Well, my husband and I braved Times Square and went to the exhibit a week ago Sunday. The streets were packed, it was hot and humid -- and in the Discovery Center there were probably five people touring the exhibit. Lots of artifacts of Ethiopian life and Islam and Christianity. Not much reference though, missing dates and context. After those galleries we got to the hominid casts and they painted a fairly good picture of human evolutionary theory as understood at this time. There were some fossils I hadn't seen and I learned a few of my old friends have had their genus or species changed since I last visited them.
When we finally got to Lucy, she was lying in a case and I have to admit, I got a little teary. I mean, there she was, right in front of me. They had castings of the fossils in an upright glass case. I spent a lot of time looking at her, and it is amazing how complete she is. The security guard got to talking with us and he says the exhibit has been a big flop. I asked why it was in Times Square instead of the Natural History Museum. He said it's because the Leakeys are associated with the Museum so it was not even considered. He said it's been a flop everywhere it's been and it is a shame.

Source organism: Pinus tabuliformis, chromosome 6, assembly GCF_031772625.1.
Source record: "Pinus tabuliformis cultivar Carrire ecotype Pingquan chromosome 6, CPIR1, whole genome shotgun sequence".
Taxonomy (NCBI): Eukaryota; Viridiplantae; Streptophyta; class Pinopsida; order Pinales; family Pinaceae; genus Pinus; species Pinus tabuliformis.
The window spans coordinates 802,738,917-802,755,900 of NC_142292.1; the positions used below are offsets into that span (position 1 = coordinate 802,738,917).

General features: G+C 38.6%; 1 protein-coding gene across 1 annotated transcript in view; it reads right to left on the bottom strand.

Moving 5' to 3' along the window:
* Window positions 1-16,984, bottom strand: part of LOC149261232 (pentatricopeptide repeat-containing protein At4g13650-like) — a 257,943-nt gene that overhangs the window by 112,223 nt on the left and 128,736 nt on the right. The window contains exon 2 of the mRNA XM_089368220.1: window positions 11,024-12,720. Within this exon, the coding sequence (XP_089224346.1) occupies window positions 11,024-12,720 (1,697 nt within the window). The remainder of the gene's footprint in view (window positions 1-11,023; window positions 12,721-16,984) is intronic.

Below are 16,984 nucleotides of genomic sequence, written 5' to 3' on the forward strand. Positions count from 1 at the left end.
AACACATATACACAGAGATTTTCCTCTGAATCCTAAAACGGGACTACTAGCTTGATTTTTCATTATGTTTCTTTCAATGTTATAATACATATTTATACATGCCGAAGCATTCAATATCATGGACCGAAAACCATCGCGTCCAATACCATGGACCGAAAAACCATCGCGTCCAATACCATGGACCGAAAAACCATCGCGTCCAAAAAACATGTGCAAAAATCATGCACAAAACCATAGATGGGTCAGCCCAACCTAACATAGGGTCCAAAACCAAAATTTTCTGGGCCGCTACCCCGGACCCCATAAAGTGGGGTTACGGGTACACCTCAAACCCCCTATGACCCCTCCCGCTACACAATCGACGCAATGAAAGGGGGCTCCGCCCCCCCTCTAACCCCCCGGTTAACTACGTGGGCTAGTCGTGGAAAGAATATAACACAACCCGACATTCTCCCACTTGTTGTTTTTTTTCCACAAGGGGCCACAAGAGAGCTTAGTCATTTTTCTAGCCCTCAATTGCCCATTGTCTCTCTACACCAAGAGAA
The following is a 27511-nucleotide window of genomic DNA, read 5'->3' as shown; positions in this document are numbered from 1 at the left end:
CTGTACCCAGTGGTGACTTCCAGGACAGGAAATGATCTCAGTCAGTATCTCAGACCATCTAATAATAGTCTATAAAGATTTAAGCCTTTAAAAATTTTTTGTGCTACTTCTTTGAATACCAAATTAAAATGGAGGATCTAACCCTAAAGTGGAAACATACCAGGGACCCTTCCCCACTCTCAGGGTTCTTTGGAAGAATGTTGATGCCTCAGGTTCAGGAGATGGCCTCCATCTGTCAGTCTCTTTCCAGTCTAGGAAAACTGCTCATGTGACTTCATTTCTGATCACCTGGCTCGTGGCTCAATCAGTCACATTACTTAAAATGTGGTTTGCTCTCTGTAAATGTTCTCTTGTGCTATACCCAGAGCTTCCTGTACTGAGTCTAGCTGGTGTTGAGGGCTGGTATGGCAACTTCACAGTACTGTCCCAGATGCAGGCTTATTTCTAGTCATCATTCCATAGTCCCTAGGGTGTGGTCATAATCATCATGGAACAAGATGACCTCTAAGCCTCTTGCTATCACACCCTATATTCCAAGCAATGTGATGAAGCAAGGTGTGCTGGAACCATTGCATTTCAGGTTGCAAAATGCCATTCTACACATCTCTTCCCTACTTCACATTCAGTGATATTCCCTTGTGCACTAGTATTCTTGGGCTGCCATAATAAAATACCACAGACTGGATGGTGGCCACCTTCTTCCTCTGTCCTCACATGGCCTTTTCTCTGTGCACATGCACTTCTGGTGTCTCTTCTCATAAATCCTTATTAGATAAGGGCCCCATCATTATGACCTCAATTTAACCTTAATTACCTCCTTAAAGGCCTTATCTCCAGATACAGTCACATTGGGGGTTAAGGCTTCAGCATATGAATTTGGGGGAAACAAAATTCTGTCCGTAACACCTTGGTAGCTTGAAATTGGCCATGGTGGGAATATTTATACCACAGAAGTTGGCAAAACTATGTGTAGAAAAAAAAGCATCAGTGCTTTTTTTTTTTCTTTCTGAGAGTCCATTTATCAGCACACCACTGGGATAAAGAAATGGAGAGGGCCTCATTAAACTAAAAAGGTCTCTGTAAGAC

I felt like shouting to all the people outside looking at the lights and the cars and marquees, telling them what they're missing.
Anyway, I think if they brought this exhibit to Berkeley it would sell out for its entire run. They sure misidentified their audience, IMO.
You were right, the mural was very nice. There's even a section on the way out where you can watch a video of how the artist came up with the concept and created his images.
Many thanks for the description --
I think the main problem with the exhibits has been the marketing strategy. The Houston museum really got the ball rolling, but in the wrong direction. It would have worked better for shorter intervals at a much larger number of small-market locales. Seattle had received 60,000 visitors to the exhibit late in its run there. That wasn't enough for the budget they were using, but that would be a stellar number for a mid-sized city. Run it through 20 cities, say three weeks each, as a standalone with lots more casts and context.
Well, considering the concerted opposition of so many big-name anthropologists, it was also hard for them to use academic connections. The kind of big-evening opening with lectures became hard for them to arrange, I think -- and that always helps with local press.
Glad you got the chance -- like I said, it's not likely any of us will be so close again!